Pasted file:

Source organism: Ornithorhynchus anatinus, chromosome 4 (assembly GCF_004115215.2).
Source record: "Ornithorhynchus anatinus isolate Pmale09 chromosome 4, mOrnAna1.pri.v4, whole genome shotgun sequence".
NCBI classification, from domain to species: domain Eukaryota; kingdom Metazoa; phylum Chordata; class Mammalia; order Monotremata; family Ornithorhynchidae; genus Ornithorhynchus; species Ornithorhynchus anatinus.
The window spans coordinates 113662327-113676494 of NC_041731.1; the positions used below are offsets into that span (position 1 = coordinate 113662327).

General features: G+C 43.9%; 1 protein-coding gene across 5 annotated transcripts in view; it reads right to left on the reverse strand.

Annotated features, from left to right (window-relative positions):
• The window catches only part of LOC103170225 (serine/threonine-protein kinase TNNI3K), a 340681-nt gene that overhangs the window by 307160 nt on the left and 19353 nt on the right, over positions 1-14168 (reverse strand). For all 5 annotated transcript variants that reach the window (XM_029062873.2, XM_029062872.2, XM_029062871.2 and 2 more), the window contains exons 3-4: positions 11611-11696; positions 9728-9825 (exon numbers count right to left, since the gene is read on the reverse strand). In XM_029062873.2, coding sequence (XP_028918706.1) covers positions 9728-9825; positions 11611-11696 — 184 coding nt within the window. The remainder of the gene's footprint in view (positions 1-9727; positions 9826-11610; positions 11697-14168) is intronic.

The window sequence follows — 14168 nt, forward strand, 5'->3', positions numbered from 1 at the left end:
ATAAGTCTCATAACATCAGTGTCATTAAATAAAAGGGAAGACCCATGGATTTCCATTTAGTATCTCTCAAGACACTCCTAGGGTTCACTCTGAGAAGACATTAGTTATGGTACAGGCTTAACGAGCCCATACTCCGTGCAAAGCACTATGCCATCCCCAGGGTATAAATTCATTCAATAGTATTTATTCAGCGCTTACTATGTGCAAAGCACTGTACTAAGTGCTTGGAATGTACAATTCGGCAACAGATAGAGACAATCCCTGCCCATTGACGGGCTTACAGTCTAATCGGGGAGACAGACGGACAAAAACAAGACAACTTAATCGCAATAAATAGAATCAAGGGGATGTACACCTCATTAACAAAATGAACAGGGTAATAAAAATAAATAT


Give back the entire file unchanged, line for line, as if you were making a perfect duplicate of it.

Source organism: Ornithorhynchus anatinus, chromosome 4 (assembly GCF_004115215.2).
Source record: "Ornithorhynchus anatinus isolate Pmale09 chromosome 4, mOrnAna1.pri.v4, whole genome shotgun sequence".
NCBI classification, from domain to species: domain Eukaryota; kingdom Metazoa; phylum Chordata; class Mammalia; order Monotremata; family Ornithorhynchidae; genus Ornithorhynchus; species Ornithorhynchus anatinus.
The window spans coordinates 113662327-113676494 of NC_041731.1; the positions used below are offsets into that span (position 1 = coordinate 113662327).

General features: G+C 43.9%; 1 protein-coding gene across 5 annotated transcripts in view; it reads right to left on the reverse strand.

Annotated features, from left to right (window-relative positions):
• The window catches only part of LOC103170225 (serine/threonine-protein kinase TNNI3K), a 340681-nt gene that overhangs the window by 307160 nt on the left and 19353 nt on the right, over positions 1-14168 (reverse strand). For all 5 annotated transcript variants that reach the window (XM_029062873.2, XM_029062872.2, XM_029062871.2 and 2 more), the window contains exons 3-4: positions 11611-11696; positions 9728-9825 (exon numbers count right to left, since the gene is read on the reverse strand). In XM_029062873.2, coding sequence (XP_028918706.1) covers positions 9728-9825; positions 11611-11696 — 184 coding nt within the window. The remainder of the gene's footprint in view (positions 1-9727; positions 9826-11610; positions 11697-14168) is intronic.

The window sequence follows — 14168 nt, forward strand, 5'->3', positions numbered from 1 at the left end:
ATAAGTCTCATAACATCAGTGTCATTAAATAAAAGGGAAGACCCATGGATTTCCATTTAGTATCTCTCAAGACACTCCTAGGGTTCACTCTGAGAAGACATTAGTTATGGTACAGGCTTAACGAGCCCATACTCCGTGCAAAGCACTATGCCATCCCCAGGGTATAAATTCATTCAATAGTATTTATTCAGCGCTTACTATGTGCAAAGCACTGTACTAAGTGCTTGGAATGTACAATTCGGCAACAGATAGAGACAATCCCTGCCCATTGACGGGCTTACAGTCTAATCGGGGAGACAGACGGACAAAAACAAGACAACTTAATCGCAATAAATAGAATCAAGGGGATGTACACCTCATTAACAAAATGAACAGGGTAATAAAAATAAATAT